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The natural world. Looking pretty for 3.5b years.

Tsunami Invaders

Tsunami Invaders

Author: Hugh Bollinger/Thursday, October 26, 2017/Categories: natural history, marine life, sustainability, environment

      Crabs and Gooseneck Barnacles Colonize Ocean Plastic (credit: Sea Education Association)

Invasive species find many ways to move from one place to another: Quagga Mussels invaded North America through the Great Lakes inside container ships; Burmese pythons were released by pet owners into the Everglades; Long-horned Beetles arrived as larvae inside untreated lumber from China: and Jumping Carp raised in aquaculture ponds were released into the Mississippi River system during floods and now threaten the Great Lakes ecosystem. A single carp was captured this summer nine miles from entering Lake Michigan. Besides causing ecological havoc, invasive weeds, bugs, reptiles, and others cost billions of dollars to control. A study by The Nature Conservancy estimated controlling invasive species in the US cost $120 billion/year.

In a new study by Oregon State University and others published in Science , the researchers describe a novel way for invasive species to disperse: floating towards coastlines attached to materials and driven by tsunami waves. In their article, the investigators determined a 2011 Japanese earthquake generated:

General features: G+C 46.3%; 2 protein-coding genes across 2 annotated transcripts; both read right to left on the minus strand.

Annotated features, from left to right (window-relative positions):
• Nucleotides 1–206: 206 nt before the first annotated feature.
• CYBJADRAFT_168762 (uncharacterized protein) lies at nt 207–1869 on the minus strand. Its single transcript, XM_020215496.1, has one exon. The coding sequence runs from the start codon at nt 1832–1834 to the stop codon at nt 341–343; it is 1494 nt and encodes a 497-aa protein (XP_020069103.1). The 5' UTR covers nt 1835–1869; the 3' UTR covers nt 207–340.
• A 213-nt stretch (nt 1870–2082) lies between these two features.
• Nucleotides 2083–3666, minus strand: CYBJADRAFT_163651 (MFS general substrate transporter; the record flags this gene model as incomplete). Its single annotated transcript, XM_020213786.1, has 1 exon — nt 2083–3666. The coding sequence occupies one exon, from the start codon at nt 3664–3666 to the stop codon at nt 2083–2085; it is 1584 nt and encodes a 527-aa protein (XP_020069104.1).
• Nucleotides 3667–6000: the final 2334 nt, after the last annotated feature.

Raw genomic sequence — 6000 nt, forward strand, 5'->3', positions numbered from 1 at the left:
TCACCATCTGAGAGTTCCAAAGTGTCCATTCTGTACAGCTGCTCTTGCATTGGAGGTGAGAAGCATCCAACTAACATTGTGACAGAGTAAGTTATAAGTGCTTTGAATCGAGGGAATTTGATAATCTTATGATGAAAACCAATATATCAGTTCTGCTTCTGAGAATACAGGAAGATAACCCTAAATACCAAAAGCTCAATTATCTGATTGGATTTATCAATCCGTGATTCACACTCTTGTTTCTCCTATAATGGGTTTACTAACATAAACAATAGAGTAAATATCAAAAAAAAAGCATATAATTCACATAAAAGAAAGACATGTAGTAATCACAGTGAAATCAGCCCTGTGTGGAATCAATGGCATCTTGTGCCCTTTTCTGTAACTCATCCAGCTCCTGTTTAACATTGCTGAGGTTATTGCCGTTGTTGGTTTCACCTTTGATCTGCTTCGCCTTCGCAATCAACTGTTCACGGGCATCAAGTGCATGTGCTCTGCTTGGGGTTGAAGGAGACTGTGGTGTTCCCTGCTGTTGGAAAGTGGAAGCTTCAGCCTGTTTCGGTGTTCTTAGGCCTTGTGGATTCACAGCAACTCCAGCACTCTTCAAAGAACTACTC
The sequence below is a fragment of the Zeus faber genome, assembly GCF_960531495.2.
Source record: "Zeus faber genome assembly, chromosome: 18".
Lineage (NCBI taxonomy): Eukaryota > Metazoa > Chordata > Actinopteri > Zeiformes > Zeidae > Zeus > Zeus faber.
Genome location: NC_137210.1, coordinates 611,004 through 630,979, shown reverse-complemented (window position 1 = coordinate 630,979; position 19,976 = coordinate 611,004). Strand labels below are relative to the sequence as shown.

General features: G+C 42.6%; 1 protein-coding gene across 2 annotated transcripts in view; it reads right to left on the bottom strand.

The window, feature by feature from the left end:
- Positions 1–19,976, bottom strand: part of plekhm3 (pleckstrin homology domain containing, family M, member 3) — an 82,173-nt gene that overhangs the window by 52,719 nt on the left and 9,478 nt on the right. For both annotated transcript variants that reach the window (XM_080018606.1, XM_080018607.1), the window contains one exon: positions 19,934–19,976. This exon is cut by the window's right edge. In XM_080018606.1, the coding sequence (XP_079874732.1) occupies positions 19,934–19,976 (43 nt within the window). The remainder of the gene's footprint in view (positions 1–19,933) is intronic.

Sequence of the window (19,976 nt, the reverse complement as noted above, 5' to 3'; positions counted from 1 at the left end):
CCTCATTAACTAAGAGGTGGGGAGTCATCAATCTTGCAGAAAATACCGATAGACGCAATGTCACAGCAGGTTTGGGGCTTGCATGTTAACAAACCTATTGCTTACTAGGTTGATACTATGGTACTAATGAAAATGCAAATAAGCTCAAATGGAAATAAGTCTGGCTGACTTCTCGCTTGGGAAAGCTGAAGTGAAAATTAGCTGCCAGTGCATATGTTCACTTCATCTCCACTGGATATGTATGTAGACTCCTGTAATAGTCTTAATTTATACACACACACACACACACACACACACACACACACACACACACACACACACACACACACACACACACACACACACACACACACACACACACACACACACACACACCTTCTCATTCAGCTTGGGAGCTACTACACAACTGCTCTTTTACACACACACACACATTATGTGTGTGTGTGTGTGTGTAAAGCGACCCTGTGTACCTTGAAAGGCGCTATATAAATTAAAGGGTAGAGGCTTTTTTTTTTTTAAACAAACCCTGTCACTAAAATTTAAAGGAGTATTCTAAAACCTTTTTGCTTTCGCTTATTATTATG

"a massive tsunami that launched a transoceanic biological rafting event with no known historical precedent."

According to an announcement from OSU, nearly 300 species were documented to have been transported on non-degradable plastic objects that traveled across the Pacific Ocean to North America and Hawai‘i over six years. Recognizing early in their study that wooden materials were declining in volume brought attention to the fact that non-biodegradable debris---plastics, fiberglass, and styrofoam---was permitting the long-term survival and transport of non-native marine species. No one expected that living coastal species from Japan would not only survive the hostile open ocean environment but continue to survive for many years living on 'ocean rafts'. The article's lead author, James Carlton noted:

“Given that more than 10 million tons of plastic waste from nearly 200 countries can enter the ocean every year, an amount predicted to increase by an order of magnitude by 2025, and given that hurricanes and typhoons that could sweep large amounts of debris into the oceans are predicted to increase due to global climate change, there is huge potential for the amount of marine debris in the oceans to increase significantly”.

The article concluded: expanded coastal developments, increased availability of ocean plastics available to colonize; and increased climate change-induced storm intensities will likely expand the rafting of species. The costs of removing all the discarded plastic waste from the oceans isn't known but it is unlikely to be cheap. Expect more invasive species to arrive.

WHB

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